Non ABA law students may have some effect on the cal bar pass rate but not enough to make a huge difference. California is acknowledged as a tough bar to pass.
This section allows you to view all posts made by this member. Note that you can only see posts made in areas you currently have access to.
Messages - jonlevy
« on: May 17, 2014, 08:56:23 PM »
There are some nationwide Social Security Advocacy firms that apparently do well enough to advertise a lot. They are regulated by SSA. California requires Immigration Consultants to post bond. Public Notaries such as they exists in some states also provide independent paralegal services. Given that lawyers have a lot more latitude to cheat clients and state bars are often indifferent regulators - as long as there is a need someone will provide the service. My point is that most DL law students will fail to pass the California bar but they can still work in the legal system and provide services while turning a profit equal or better than a solo practitioner if they are good enough.
No, only in Canada does the LLB require prior college; in the UK and elsewhere you go straight into the LLB from secondary school (high school). A much better way option IMO than the JD which forces you to shell out for 7 years of college! However to become a solicitor in England, you must usually complete a training contract which is also a good idea considering most new lawyers in the US learn on the job.
« on: May 17, 2014, 08:42:06 AM »
Patent Agent is a good one. With a JD, one can make some of these professions pay as well as a solo law practice. Social Security Advocates charge the same as attorneys and there are numerous lawyers who have made a good living just confining their work to Social Security. If I had a choice between a an advocate without a JD or a JD from a California registered online school, the latter might have an edge. A lot of California distance learning JDs will never pass the bar but that does not mean they are incompetent.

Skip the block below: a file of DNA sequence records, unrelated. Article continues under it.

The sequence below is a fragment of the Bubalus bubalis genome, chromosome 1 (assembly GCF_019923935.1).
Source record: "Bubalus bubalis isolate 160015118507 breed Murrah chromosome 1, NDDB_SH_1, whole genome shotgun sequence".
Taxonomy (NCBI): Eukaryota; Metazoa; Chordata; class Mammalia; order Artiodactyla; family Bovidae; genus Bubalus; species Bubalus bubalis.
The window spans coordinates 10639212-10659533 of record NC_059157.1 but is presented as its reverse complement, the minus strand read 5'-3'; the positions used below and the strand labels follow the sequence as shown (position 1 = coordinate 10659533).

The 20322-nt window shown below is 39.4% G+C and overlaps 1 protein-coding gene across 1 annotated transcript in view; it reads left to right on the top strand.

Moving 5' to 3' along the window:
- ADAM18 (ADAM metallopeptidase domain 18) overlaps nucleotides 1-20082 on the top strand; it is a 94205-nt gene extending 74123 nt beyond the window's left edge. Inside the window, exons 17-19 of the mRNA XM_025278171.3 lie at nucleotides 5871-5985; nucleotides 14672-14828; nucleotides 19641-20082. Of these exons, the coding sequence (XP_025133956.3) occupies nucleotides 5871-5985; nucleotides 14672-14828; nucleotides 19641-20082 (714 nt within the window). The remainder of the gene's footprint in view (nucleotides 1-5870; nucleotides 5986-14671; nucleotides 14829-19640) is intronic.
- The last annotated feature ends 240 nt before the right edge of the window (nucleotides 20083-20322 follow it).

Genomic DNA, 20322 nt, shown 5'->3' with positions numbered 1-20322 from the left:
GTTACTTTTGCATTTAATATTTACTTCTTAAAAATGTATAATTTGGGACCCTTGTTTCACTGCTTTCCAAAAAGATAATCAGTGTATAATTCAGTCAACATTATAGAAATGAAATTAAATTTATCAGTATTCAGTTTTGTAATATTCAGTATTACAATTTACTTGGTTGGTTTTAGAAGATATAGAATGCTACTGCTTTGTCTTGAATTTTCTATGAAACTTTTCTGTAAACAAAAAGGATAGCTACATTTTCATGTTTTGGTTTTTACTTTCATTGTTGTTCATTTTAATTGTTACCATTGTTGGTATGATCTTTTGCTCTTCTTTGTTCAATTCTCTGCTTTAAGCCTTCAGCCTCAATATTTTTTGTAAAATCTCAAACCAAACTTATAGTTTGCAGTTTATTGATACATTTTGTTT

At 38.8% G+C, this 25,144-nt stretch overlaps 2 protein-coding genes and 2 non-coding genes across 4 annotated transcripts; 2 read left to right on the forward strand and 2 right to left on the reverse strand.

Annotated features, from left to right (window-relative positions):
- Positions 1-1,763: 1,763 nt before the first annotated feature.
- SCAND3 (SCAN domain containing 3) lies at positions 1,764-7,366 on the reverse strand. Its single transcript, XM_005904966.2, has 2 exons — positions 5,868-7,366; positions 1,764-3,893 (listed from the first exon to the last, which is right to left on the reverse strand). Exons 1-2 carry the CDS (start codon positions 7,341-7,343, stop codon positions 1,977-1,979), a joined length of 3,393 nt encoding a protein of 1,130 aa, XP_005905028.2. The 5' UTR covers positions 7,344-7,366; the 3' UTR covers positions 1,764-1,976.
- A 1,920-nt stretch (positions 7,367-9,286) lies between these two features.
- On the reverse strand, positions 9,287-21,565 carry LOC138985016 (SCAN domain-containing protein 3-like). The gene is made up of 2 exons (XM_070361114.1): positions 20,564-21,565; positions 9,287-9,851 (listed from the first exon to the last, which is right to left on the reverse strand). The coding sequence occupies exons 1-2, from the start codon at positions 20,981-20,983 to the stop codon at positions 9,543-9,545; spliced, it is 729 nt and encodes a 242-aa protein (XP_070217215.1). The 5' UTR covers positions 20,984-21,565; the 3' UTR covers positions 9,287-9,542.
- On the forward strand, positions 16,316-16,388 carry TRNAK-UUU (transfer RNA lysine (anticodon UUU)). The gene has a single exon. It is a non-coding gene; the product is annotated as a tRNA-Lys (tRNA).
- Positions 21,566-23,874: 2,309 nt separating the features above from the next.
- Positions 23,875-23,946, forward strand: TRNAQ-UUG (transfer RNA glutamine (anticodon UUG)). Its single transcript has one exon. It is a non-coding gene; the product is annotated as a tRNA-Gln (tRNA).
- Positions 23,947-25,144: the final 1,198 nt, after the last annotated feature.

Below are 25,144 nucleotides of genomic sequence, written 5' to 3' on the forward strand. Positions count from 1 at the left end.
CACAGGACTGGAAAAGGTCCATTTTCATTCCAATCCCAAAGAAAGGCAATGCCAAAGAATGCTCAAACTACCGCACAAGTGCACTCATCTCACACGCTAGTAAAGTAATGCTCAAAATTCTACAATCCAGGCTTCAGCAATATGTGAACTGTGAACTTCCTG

« on: May 16, 2014, 11:42:17 PM »
Add Immigration to the list though that can be state regulated as in California and the requirements for non lawyers can be tricky and may require both training and sponsorship.
« on: May 16, 2014, 11:40:43 PM »
Representing yourself does not count. McKenzie Friend is creating a problem in England:
There are also professional lay advocates in out of the way English jurisdictions where solicitors are scarce.
Given that many people cannot afford a lawyer in the US - even a lay advocate with some knowledge might be better than going pro per.
I agree Tax is specialized and the LLM to bar exam route questionable. There is a lot of interest in an International Law LLM but I suggest one that is focused on cross border practice as well as traditional IL. The EU now permits a lot of cross border practice so it is not uncommon to need to be familiar with comparative law. US lawyers are missing out on expanding their practices in transactional and corporate law, criminal defense, and as foreign legal experts.
If you ever do decide to offer an online International Law LLM - look me up - I have JD and PhD an am licensed in the US and three other countries. Also have been instructing IL and legal Studies at the Masters Level for a couple regionally accredited online programs since 2006 and have developed several courses over the years.
« on: April 14, 2014, 09:34:23 PM »
Since Concord unlike any other DL law School is actually a regionally accredited school same as any university through its affiliation with Kaplan, the EJD is similar to a MLS (Masters in Legal Studies). The 2 year MLS which Kaplan offers is actually a more versatile degree and is useful in government and for advancement as a paralegal. Neither one will qualify you to be a lawyer though. It is possible Concord filled its quota (though hard to believe) and had spaces in the EJD. More likely your writing and academic skills were not up to snuff according to Concord and thus they thought you a poor candidate to get past the FYLSE.